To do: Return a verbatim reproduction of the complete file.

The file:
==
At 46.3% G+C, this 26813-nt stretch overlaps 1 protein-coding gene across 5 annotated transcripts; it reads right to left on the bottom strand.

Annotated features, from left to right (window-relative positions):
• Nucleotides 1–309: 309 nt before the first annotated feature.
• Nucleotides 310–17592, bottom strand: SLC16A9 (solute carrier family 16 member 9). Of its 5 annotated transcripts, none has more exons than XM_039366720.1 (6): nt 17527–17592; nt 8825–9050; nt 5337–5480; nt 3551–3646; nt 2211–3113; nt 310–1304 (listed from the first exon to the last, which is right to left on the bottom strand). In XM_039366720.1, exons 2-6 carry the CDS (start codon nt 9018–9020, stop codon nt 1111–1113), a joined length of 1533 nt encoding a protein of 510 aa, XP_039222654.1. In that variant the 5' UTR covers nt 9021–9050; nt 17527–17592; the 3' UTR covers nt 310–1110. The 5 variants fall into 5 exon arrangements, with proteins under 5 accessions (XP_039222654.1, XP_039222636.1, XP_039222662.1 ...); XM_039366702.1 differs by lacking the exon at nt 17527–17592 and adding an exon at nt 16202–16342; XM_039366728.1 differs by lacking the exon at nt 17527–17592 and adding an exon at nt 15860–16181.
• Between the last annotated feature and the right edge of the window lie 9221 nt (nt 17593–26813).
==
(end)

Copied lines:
At 46.3% G+C, this 26813-nt stretch overlaps 1 protein-coding gene across 5 annotated transcripts; it reads right to left on the bottom strand.

Annotated features, from left to right (window-relative positions):
• Nucleotides 1–309: 309 nt before the first annotated feature.
• Nucleotides 310–17592, bottom strand: SLC16A9 (solute carrier family 16 member 9). Of its 5 annotated transcripts, none has more exons than XM_039366720.1 (6): nt 17527–17592; nt 8825–9050; nt 5337–5480; nt 3551–3646; nt 2211–3113; nt 310–1304 (listed from the first exon to the last, which is right to left on the bottom strand). In XM_039366720.1, exons 2-6 carry the CDS (start codon nt 9018–9020, stop codon nt 1111–1113), a joined length of 1533 nt encoding a protein of 510 aa, XP_039222654.1. In that variant the 5' UTR covers nt 9021–9050; nt 17527–17592; the 3' UTR covers nt 310–1110. The 5 variants fall into 5 exon arrangements, with proteins under 5 accessions (XP_039222654.1, XP_039222636.1, XP_039222662.1 ...); XM_039366702.1 differs by lacking the exon at nt 17527–17592 and adding an exon at nt 16202–16342; XM_039366728.1 differs by lacking the exon at nt 17527–17592 and adding an exon at nt 15860–16181.
• Between the last annotated feature and the right edge of the window lie 9221 nt (nt 17593–26813).